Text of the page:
I wish I could maintain the ruse to my children that I am perfect. However, the days are long and I lose my patience and temper like the rest of us. When it happens, my kids are usually visibly shocked and run off crying because they got scolded. I do my best to come back around quickly and give context to why I lost my patience and apologize (if I mean it) and clarify what I’ll do next time to do better.
Just the other day, my oldest daughter was teasing her sister with a new lava lamp that she got - so I asked her sternly to not be mean about it. With a quivering lip, she asked me if I thought she was a mean person. I clarified that she is not a mean person, but at this moment she was acting mean. So we discussed what the difference is between being a mean person and being mean in a moment.
5) Practice self-care and ask for what you need
Adam and I try to show our children that while they are incredibly important to us and a huge part of our world, we also have needs and hobbies. We actively talk about our interests and make time for those. Candidly, I have learned how to do this from Adam more than I was ever taught to do this from my upbringing. I have watched our children ask Adam why he is writing (for example) and not spending time with them. He calmly answers that it is because his hobby is important and he will be available to play in x number of minutes after he is done writing.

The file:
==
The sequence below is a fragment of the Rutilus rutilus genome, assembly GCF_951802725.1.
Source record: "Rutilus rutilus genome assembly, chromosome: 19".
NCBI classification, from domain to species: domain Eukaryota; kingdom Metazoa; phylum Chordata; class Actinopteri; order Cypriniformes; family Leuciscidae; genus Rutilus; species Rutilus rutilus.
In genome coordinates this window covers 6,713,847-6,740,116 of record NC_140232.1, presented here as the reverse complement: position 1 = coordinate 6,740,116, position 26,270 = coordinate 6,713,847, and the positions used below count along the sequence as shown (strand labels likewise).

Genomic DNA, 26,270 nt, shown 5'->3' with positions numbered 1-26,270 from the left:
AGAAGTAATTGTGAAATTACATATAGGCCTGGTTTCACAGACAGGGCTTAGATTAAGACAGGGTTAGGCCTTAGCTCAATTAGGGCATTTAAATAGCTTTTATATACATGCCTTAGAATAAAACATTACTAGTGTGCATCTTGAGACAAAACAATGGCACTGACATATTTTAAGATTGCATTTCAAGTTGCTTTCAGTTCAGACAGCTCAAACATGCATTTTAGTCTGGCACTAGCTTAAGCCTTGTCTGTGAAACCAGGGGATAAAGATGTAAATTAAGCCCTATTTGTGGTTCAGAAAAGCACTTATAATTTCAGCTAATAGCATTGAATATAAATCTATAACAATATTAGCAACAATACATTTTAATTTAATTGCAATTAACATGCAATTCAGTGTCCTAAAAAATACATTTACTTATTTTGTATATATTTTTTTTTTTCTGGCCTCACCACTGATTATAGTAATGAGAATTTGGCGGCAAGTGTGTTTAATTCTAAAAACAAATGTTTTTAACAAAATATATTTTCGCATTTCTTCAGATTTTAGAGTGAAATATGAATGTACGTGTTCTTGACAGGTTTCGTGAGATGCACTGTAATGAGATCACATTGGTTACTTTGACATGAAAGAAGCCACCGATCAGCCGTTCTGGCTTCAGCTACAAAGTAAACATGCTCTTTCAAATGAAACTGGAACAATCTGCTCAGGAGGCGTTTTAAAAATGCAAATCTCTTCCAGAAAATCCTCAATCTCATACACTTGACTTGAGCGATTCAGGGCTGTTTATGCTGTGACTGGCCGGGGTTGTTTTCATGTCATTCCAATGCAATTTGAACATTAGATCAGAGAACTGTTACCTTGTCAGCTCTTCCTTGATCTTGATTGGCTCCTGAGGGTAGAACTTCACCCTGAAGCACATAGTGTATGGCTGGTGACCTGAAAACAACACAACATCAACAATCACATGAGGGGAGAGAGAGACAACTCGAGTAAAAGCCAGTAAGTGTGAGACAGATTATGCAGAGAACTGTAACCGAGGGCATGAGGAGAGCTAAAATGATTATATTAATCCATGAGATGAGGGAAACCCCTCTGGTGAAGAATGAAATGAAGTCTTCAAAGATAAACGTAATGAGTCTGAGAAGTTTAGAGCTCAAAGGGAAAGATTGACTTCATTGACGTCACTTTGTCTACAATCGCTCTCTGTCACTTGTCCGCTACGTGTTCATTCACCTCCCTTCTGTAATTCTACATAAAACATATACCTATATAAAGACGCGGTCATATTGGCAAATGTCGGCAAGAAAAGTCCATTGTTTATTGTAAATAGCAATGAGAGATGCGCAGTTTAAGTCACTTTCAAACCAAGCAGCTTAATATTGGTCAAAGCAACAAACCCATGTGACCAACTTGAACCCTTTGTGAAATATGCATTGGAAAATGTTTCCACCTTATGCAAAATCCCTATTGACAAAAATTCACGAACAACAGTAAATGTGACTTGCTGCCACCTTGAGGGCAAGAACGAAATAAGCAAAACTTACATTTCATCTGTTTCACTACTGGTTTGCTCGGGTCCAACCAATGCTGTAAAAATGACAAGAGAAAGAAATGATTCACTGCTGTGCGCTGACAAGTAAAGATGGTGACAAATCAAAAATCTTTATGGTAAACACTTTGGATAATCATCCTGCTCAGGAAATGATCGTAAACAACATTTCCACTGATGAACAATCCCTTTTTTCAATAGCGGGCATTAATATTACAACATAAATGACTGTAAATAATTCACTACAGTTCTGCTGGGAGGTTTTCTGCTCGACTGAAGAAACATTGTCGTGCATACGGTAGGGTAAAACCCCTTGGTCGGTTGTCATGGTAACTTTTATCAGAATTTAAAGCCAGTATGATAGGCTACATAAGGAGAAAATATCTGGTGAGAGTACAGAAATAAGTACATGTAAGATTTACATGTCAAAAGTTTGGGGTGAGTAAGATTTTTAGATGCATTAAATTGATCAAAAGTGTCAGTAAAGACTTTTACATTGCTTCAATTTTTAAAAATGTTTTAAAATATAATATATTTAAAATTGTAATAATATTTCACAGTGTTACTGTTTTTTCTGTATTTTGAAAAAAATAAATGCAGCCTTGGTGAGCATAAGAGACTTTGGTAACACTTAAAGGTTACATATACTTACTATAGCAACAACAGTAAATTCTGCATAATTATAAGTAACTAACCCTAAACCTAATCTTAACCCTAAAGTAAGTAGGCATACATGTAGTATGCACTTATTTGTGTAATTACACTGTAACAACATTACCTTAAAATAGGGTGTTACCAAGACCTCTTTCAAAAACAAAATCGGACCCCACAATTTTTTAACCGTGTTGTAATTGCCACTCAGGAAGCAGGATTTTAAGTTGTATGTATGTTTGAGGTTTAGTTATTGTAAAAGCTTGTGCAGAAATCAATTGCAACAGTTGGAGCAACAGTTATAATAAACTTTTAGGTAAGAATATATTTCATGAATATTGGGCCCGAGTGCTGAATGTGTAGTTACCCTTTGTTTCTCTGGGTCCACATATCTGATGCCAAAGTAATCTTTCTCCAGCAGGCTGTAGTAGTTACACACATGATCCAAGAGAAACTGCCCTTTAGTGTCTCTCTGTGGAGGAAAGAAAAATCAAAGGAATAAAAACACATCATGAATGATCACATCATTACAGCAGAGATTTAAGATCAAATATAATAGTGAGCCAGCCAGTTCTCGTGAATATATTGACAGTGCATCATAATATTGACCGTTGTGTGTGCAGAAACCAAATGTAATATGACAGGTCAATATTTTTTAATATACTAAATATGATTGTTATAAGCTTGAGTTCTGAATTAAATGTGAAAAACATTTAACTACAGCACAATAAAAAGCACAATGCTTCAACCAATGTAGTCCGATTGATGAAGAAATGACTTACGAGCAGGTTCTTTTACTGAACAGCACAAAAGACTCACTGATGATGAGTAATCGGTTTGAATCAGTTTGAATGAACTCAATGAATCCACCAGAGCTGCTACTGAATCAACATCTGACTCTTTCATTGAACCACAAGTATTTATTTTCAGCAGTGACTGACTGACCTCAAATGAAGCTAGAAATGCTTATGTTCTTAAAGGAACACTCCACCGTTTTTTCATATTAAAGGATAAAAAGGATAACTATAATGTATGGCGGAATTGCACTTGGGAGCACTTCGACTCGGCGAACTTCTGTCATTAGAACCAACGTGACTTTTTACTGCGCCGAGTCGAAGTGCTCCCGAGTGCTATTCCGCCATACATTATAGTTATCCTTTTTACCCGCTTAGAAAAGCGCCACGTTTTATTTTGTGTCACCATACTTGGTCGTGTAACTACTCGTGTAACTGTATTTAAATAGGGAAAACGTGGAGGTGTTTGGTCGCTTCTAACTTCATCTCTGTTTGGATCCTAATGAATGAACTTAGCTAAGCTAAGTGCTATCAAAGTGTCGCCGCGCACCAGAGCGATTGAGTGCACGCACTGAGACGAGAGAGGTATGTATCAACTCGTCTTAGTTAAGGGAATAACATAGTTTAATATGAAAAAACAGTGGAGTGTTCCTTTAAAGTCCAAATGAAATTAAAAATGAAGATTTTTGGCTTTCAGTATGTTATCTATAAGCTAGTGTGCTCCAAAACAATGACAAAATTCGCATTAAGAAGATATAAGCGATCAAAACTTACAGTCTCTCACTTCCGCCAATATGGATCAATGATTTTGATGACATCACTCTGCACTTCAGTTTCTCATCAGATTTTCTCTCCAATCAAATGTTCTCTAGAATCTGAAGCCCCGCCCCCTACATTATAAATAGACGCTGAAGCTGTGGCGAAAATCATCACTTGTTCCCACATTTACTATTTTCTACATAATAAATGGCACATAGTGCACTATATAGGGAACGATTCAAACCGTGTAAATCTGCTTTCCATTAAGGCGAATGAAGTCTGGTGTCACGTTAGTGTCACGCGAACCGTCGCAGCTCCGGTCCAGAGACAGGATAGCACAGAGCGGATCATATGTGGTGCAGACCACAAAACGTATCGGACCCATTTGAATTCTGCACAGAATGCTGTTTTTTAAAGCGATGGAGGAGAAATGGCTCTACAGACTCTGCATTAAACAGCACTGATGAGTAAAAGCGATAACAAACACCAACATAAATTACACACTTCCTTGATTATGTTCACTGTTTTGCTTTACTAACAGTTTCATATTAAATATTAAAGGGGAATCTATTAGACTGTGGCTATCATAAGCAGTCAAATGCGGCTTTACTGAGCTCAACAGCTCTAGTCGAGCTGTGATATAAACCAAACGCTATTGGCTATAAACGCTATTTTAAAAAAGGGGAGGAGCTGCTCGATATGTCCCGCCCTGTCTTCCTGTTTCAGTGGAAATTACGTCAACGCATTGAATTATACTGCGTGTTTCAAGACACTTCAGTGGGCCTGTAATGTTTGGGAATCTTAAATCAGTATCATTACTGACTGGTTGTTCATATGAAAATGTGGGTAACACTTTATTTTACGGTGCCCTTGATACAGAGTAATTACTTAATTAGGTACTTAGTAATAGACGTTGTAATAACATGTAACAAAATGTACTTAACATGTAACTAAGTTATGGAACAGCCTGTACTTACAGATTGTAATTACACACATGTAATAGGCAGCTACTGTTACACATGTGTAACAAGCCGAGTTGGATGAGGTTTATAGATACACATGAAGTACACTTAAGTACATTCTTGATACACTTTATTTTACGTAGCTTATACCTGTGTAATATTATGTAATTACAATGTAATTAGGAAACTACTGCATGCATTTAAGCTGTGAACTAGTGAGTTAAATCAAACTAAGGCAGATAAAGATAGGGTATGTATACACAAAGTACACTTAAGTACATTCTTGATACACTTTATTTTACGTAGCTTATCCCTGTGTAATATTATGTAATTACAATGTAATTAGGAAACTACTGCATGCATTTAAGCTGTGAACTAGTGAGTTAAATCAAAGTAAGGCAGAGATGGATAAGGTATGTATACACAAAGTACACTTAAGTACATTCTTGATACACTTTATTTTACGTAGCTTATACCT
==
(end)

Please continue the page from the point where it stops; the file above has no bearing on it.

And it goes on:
Asking for what one needs is really hard if you do not train yourself to do it. So we both try to model this to each other as well as to our kids – actively asking each other what support we need, thus creating the space to work out, write, go out together as well as recharge alone as needed. I knew that I needed to reach out to a friend to talk about what happened at swim practice last week - and that too is a form of self-care.
I love this quote from Glennon Doyle:
“There is no greater burden on a child than the unlived life of a parent.”
― Glennon Doyle, Untamed
Summing it up – a friend once told me that it is a privilege to raise awesome humans.
That comment stuck with me. Being a parent has taught me more about life than any job I’ve ever had. Every day, good or bad, I have to show up for my kids and put whatever successes or failures from yesterday behind me. I have 2 pairs of eyes watching and learning from me – how to be and not to be. It is humbling, daunting, and amazing all at the same time.
Here are some relevant parenting and leadership books:
How do talk so kids will listen and listen so kids will talk by Adele Faber
Raising children other people like to be around by Richard Greenberg
Thank you for reading and giving me a voice to share my journey as a parent. If you would like to check out our other writing on parenting, please click here.